Tennessee private school voucher law would expand to Hamilton County under bill

Tennessee’s private school voucher law, which now only affects districts and some students in Memphis and Nashville, would widen to include Hamilton County Schools under new legislation filed this week.

Sen. Todd Gardenhire, a Chattanooga Republican, wants the legislature to expand the eligibility criteria for the education savings account program to include students in districts with at least five of the state’s lowest-performing schools, as identified in the last three “priority school” cycles since 2015.

Under those criteria, Hamilton County Schools, which is based in Chattanooga, would qualify — but not districts in other counties with priority schools such as Knox or Madison.

The proposal would mark the first expansion of the program that launched this fall under the controversial 2019 voucher law. The law, which was signed by Gov. Bill Lee, passed Tennessee’s Republican-controlled legislature after a decade-long tug-of-war between those who want to use taxpayer money to give parents more education choices and others who say that approach diverts money from already underfunded public schools.

When the initial voucher bill was being debated, Gardenhire was among lawmakers in Chattanooga and Knoxville who sought to exclude their counties from the law’s reach. But Gardenhire says the circumstances have changed, and he now supports including his home district.

He noted that Hamilton County Schools now has more priority schools than in 2019, when the district was in the midst of a $20 million school improvement plan known as Partnership Network. That initiative has since been disbanded.

“We’ll know in a few years if the ESA program works. But we know what we’re doing now in Hamilton County is not working. It’s a total disaster,” Gardenhire told Chalkbeat on Thursday.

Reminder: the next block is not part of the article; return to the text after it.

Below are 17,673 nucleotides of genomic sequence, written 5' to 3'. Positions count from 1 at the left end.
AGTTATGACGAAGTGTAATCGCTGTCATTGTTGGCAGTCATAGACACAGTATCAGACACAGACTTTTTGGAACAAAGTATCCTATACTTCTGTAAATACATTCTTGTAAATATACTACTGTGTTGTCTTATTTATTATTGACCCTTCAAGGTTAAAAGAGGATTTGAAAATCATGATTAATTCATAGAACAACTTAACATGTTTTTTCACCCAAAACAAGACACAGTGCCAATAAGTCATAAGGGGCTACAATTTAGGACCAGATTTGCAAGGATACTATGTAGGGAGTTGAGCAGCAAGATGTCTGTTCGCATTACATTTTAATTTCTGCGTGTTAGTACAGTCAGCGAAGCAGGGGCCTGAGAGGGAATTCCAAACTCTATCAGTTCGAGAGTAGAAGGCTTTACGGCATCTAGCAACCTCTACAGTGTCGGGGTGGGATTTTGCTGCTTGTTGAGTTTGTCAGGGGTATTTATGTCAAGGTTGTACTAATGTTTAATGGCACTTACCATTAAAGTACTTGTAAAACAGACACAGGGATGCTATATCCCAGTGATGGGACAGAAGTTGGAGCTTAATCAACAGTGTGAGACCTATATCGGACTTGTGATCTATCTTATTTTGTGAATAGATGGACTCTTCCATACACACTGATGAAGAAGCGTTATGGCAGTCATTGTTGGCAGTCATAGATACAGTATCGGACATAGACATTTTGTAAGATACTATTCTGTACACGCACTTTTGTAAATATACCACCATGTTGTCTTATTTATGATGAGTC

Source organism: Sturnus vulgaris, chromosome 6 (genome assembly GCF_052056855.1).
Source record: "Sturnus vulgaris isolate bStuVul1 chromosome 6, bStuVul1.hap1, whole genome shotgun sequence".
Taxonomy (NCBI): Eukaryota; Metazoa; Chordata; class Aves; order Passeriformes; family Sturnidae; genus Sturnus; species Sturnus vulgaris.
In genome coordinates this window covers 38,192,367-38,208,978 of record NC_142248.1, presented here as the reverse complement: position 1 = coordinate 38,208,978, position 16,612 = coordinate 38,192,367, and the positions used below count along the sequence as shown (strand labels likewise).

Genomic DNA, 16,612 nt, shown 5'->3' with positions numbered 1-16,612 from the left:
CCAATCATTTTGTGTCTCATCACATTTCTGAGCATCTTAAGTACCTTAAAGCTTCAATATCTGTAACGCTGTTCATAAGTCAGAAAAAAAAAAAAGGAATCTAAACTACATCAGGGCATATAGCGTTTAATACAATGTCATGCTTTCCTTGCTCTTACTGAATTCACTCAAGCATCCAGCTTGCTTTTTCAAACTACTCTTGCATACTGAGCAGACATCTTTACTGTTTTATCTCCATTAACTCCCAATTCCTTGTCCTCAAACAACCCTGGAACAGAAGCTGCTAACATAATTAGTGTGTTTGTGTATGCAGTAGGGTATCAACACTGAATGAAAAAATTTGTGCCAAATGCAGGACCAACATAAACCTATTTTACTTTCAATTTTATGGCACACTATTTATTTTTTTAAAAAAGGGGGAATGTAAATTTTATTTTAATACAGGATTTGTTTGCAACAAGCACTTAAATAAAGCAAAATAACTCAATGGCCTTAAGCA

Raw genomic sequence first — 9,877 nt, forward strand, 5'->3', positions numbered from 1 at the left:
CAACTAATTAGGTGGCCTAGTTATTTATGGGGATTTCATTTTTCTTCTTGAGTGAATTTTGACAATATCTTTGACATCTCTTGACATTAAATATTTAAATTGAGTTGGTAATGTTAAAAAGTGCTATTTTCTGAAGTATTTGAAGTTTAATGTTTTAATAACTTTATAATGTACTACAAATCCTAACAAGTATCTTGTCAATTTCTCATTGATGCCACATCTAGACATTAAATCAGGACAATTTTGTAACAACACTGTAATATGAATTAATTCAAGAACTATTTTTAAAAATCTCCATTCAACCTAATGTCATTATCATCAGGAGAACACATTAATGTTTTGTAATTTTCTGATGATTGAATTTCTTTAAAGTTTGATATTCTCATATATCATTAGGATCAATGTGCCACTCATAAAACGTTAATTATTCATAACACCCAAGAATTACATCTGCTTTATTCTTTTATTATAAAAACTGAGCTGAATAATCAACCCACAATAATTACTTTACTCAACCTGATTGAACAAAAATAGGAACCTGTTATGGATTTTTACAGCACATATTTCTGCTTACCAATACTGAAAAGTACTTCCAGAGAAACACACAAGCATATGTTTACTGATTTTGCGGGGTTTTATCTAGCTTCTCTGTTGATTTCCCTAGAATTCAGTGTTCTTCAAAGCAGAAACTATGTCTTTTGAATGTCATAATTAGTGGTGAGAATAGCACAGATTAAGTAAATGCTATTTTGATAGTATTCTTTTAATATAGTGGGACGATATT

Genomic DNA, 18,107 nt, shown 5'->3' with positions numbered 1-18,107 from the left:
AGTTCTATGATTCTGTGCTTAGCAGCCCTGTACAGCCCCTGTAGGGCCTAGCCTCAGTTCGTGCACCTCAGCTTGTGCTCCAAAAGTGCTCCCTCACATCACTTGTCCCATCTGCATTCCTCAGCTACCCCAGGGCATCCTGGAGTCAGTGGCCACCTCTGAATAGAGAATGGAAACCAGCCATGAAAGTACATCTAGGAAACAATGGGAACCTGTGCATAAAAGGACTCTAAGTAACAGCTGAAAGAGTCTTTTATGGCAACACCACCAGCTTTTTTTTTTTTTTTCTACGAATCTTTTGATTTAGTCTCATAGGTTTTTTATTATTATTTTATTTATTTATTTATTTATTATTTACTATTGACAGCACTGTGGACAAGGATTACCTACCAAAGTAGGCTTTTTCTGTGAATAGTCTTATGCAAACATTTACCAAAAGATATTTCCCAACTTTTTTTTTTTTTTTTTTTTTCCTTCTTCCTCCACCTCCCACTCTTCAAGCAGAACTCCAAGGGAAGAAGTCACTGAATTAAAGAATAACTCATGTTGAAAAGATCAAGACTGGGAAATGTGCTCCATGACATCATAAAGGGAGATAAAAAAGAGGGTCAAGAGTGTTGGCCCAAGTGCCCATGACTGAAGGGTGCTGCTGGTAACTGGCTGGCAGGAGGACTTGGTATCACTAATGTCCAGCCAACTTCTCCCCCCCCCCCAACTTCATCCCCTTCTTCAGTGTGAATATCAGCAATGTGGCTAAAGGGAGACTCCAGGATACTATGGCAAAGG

Gardenhire said he also was concerned initially that courts would overturn the new education savings account law, but the Tennessee Supreme Court upheld it on appeal this spring. (Plaintiffs that include local governments in Davidson and Shelby counties are still considering whether to appeal another court’s recent ruling dismissing the remainder of their claims.)

“With the appeals adjudicated, it’s time to put Hamilton County Schools under the ESA Act,” Gardenhire said.

Democrats, who voted unanimously against the voucher law, were quick to criticize the bill.

“Public school tax dollars belong in our public schools,” said Sen. Raumesh Akbari, of Memphis. “We opposed private school vouchers for Nashville and Memphis, and we oppose any expansion of a disproven approach that hasn’t worked anywhere it’s been tried.”

Akbari said Tennessee should instead invest its time and resources in strategies that have a proven record of boosting student achievement, like smaller class sizes and wraparound student support. 

The law refers to education savings accounts as a “pilot program” and directs the state comptroller to report on the program’s efficacy after its third year of enrolling students. But because ongoing litigation delayed the program’s launch, the first report isn’t due until Jan. 1, 2026.

Rep. Yusuf Hakeem, a Chattanooga Democrat, said Tennessee should not expand the program so soon after rolling it out.

“Good policy means studying something for several years before you start trying to change it,” Hakeem said. “We don’t even have a year of data yet to track.”

Gardenhire said he has a co-sponsor lined up in the House but declined to identify that legislator. 

Two key GOP legislative leaders have signed on as co-sponsors in the Senate: Bo Watson, of Hixson, who chaired his chamber’s finance committee in the recent legislative session; and Sen. Jon Lundsberg, of Bristol, who chaired the education committee.

Tennessee is among more than 20 states that have either started or expanded voucher-type programs in the last two years.

Research on the effectiveness of vouchers is mixed. Recent studies have found that switching to private education using a voucher tends not to help — and may even harm — students’ test scores, especially in math. Other studies, though, have found neutral or positive effects of vouchers on high school graduation and college attendance. 

You can track the bill’s progress here.

Marta W. Aldrich is a senior correspondent and covers the statehouse for Chalkbeat Tennessee. Contact her at maldrich@chalkbeat.org.

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